According to many of the world’s best, there are many ways to play TPC Sawgrass and be successful.
Dustin Johnson, most known for his long straight drives, is putting an emphasis on hitting fairways.
“You’ve got to hit it in the fairway," world No. 1 Dustin Johnson said about TPC Sawgrass. “It doesn’t matter what you hit off the tee.”
Johnson has spent much of the last two seasons learning to improve his short game, as he explained at last year’s Tour Championship.
“Every morning before I play, I work on it. Every day during practice rounds, I work on it. So I mean, I try to do it as much as possible," he explained about his road to improved short game shots. “I've got three shots that I work with on each wedge, and I hit those every day before I tee it up.”
In a subsequent interview, he said had three different shots with each wedge.
“I just call it I've got a half shot, a three-quarters shot, and a full shot. That's what I practice,” he said.
Having those shots gives Johnson the confidence that he can have a birdie opportunity from the fairway and that he doesn’t have to hit driver off so many tees. In fact, he was overheard to tell his caddie and brother Austin that his strategy at the new drivable, par 4, 12th hole will likely be a 4-iron and a 60 degree wedge.
Recently crowned Masters champ Sergio Garcia, a former PLAYERS champ, said he was playing a practice round with Rafa Cabrera-Bello and when they came to the 12th, the unexpected happened.
“He hit a beautiful little drive that flew on line with the pin and went in the water, and it was a perfect tee shot,” Garcia said.
That didn’t faze Garcia.
“If I feel good, I’m probably going to go for it.”
The coolest thing Garcia has done in the green jacket was to kick off a soccer game in Barcelona.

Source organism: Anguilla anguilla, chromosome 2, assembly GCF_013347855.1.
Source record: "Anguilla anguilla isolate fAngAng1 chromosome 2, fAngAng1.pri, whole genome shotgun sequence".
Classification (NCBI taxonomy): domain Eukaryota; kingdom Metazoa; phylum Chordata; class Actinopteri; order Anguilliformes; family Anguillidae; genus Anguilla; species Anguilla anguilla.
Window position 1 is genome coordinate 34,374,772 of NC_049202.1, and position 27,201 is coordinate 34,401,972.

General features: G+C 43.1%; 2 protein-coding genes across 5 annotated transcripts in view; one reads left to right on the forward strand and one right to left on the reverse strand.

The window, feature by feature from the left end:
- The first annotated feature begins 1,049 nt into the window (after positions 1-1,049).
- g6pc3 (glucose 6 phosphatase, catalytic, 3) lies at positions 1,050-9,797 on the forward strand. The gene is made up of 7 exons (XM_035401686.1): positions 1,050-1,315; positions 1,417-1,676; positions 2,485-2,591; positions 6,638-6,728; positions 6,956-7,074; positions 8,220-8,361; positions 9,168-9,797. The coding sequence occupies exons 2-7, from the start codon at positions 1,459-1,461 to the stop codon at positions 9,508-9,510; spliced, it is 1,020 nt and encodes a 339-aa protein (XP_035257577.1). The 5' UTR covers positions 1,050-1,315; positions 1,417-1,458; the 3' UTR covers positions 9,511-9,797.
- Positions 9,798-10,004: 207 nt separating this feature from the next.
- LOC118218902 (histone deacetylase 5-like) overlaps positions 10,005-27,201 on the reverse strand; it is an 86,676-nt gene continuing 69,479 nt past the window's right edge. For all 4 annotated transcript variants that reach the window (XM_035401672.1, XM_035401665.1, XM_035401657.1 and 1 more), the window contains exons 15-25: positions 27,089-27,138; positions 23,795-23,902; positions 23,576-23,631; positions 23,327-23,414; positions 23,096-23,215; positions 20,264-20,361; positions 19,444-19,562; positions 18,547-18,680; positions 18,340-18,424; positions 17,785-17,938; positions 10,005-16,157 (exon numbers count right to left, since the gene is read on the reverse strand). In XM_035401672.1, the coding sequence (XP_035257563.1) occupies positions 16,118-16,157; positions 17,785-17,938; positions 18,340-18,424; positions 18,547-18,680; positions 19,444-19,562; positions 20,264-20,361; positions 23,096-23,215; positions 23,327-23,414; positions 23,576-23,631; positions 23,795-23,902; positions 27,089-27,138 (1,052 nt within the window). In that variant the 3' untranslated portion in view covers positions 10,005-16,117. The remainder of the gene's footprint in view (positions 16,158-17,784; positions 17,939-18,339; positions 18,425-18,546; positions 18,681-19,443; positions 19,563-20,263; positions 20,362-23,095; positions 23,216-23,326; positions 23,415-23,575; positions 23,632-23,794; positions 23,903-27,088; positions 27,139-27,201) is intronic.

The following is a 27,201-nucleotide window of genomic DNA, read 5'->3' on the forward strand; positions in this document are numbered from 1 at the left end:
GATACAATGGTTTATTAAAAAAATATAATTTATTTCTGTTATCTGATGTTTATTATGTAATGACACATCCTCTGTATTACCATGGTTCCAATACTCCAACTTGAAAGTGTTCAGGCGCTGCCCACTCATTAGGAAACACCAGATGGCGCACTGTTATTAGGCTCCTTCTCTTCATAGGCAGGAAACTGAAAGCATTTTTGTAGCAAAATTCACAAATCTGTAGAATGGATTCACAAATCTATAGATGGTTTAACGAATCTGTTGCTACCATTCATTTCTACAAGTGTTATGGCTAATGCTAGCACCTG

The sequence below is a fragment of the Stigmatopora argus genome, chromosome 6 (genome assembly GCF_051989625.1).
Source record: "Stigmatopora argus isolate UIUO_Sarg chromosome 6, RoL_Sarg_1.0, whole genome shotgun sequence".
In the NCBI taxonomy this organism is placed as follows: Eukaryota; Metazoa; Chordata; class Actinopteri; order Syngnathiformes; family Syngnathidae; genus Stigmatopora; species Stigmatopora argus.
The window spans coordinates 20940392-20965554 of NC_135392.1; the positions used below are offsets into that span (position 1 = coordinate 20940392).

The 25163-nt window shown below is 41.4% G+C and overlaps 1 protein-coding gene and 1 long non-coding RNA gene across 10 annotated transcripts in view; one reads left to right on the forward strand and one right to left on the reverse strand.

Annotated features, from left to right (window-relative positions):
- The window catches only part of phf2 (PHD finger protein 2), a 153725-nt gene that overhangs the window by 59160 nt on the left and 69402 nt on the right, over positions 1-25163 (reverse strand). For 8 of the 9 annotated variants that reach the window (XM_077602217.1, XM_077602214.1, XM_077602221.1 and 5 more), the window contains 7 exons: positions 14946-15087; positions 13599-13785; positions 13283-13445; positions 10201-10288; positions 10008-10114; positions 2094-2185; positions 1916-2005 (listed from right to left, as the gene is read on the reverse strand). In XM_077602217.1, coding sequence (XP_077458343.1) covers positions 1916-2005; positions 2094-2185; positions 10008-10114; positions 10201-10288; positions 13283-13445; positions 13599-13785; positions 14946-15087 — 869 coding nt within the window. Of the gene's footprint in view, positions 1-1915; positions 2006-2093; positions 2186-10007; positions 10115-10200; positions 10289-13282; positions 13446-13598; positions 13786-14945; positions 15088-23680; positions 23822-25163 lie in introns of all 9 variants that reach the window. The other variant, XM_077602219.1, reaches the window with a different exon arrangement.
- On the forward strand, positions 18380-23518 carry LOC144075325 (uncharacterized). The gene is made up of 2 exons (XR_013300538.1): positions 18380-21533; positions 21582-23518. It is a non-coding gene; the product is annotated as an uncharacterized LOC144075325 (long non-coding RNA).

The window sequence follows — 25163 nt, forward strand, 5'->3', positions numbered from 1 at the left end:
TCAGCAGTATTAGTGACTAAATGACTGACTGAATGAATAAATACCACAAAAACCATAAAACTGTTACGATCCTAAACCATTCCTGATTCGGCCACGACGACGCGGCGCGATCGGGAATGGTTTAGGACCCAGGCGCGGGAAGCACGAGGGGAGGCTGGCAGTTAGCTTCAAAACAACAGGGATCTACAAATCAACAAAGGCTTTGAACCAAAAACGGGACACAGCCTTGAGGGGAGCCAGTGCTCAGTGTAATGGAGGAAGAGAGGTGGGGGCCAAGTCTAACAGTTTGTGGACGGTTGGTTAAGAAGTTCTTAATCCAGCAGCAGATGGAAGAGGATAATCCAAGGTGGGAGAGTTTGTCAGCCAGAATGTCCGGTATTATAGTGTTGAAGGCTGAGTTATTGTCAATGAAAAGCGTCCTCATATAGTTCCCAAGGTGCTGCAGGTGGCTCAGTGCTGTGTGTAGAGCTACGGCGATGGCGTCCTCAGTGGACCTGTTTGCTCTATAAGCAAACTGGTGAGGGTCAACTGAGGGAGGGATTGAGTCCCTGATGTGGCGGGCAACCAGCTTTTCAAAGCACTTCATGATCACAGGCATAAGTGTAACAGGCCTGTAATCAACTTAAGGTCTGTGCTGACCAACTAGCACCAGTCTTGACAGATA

“To have 90,000 people calling your name, that was extremely special, and I was nervous,” he admitted, adding that his nerves were perhaps unfounded because he only had to kick the ball 15 yards.
Jon Rahm, perhaps the next great Spaniard in professional golf, played a practice round with Garcia who told him hitting fairways was important.
Rahm said he learned how to play Pete Dye courses at the Karsten Course at Arizona State University where he played college golf.
“I’m not going to lie. There’s a lot of holes where I would just love to tee it up and rip a driver, but I can’t,” he said. “It’s going to be hard to be smart. Just try to keep in in the fairway, the short grass. Everybody has been telling me that.”
The Karsten Course, he said, is not nearly as difficult as TPC Sawgrass, but he learned strategy by playing it.
“What I learned is that even if the hole is short, even being close to the green doesn’t mean you have a better chance of birdie.”
Past champ Henrik Stenson won The Players with his 3-wood, not his driver. He said that on the new 12th hole, he is going to hit something close to a 4-iron and then a sand iron.
“I’m not sure the balance is 100 percent in terms of the risk and reward,” he said about the hole. “That’s why I’m kind of holding back a little bit.”
He noted that shots hit on line to the green were finding their way into the water.
“Certainly if you’re two or three behind on the weekend and that’s where you need to make a push, it’s certainly an opportunity,” he added.
So go for broke and hit the drive as far as possible, or select a shorter club and place the ball where you want it. The strategy seems to vary with the golfer. Today we will start to see who is right.